E-Receipts: Macy’s Wins Big in Customer Convenience & Data Collection


Share on LinkedIn

I’m an eternally indecisive shopper. So when I absolutely can’t decide between two or three of something, say curtains, I buy all of them. I figure I’ll try each one, see which looks best, and return the others. Retailers’ easy return policies make it convenient to do this, and avoid the cognitive dissonance so feared by shoppers like me. Unless of course, they lose the receipt. Which, if you’re anything like me, has probably happened on more than one occasion, leaving you stuck with, well, three pairs of curtains.

Last week, after getting new bedroom furniture, I was laser-focused on finding the perfect bedding to complete my room’s new look (made ever more complicated by my prima donna ways when it comes to softness and high thread counts). After scouring dozens of websites, I found the perfect duvet set—a soothing minty color with a fresh design, all in luxurious sateen cotton. As I anxiously awaited its arrival in the mail, I went ahead and purchased throw pillows to accent, in a crisp shade of gray that offered just the right contrast. All this only to find–when the duvet set finally arrived–that what the manufacturer called “jade”, which appeared to be a soft pastel green on my computer, was actually more of a jarring lime. After sending it back, I decided online shopping may not have been the way to go, and headed to the mall instead.

Three and a half hours later, I had viewed literally every bedding selection in the mall, touched and tested the fabrics for softness, and considered the matching euro sham and throw pillow options for each design. Still, I was impossibly stuck between two choices: a rustic earthy green set from Pottery Barn, and a more contemporary dusky-hued alternative at Macy’s. So I did what I always do when I get in this type of bind, and bought both, vowing to put the receipts in my dashboard as soon as I got in the car. But as I swiped my credit card at Macy’s, the machine asked me a question I hadn’t seen before: How would I prefer my receipt: an e-mail copy, a print copy, or both? I smiled, ear to ear.

E-receipts for in-store customers: a simple concept, and a genius one. For shoppers like me, it’s a huge relief to not have to worry about hanging on to that receipt, knowing it can be accessed online at any time. But even for more functional consumers, online receipts reduce clutter and save time. Records can be easily organized, filtered and retrieved in their mailboxes at any time, even accessed through mobile devices.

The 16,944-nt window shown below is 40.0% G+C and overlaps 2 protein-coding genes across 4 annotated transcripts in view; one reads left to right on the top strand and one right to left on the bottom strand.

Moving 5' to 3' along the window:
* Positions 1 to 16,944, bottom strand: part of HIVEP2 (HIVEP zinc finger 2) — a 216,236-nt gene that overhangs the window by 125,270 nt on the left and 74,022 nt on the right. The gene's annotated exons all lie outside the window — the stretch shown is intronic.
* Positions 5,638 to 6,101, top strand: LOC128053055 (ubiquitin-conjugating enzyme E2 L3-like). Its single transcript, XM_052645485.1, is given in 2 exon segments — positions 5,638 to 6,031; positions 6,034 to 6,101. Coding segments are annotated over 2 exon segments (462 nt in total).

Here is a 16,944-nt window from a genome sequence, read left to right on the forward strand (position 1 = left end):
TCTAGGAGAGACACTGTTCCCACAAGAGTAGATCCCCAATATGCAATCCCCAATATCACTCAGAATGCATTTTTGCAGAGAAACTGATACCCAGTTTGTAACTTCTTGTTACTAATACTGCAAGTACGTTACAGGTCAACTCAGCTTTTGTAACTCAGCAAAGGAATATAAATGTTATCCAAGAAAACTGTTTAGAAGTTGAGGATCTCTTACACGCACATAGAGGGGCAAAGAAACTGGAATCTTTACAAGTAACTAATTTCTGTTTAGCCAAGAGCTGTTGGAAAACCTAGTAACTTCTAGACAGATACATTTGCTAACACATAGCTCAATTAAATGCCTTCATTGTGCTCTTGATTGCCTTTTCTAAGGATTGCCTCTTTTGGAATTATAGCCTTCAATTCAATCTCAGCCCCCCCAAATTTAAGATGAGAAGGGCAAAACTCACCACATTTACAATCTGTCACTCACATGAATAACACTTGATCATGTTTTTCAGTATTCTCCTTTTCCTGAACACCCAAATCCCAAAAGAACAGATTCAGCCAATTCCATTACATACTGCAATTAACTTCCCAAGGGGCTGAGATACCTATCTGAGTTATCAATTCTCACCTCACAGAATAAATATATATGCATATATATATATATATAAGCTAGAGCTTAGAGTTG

In addition to the value-add to customers, Macy’s benefits from e-receipts in a big way itself: what a great way to get shoppers’ e-mail addresses into their customer database! Even if Macy’s can’t or doesn’t directly market to these addresses (doing so without customer consent would be a terrible idea), the company can reconcile users by matching email addrmacysesses to credit card data (which in turn may be matched to other customer data it may already have). This boost to customer intelligence is a big step toward that all-important single view of the customer.

Of course, this wouldn’t be the first time Macy’s has been at the forefront of digital innovators. In 2011, it took the top ranking for its Digital IQ, largely because of its well-developed social media presence and mobile site.

Keep up the good work, Macy’s! Now here’s to hoping I don’t lose that darn Pottery Barn receipt.

Republished with author's permission from original post.

Sakina Walsh
Sakina Walsh is Sr. Manager of Strategic Planning at Quaero. With a strong background in digital strategy and multi-channel consulting, Sakina brings a deep expertise in the various nuances of the online customer experience to Quaero's Strategy group. Her insights help clients answer key business challenges, increase revenue, and create industry-leading interactive experiences.


Please use comments to add value to the discussion. Maximum one link to an educational blog post or article. We will NOT PUBLISH brief comments like "good post," comments that mainly promote links, or comments with links to companies, products, or services.

Please enter your comment!
Please enter your name here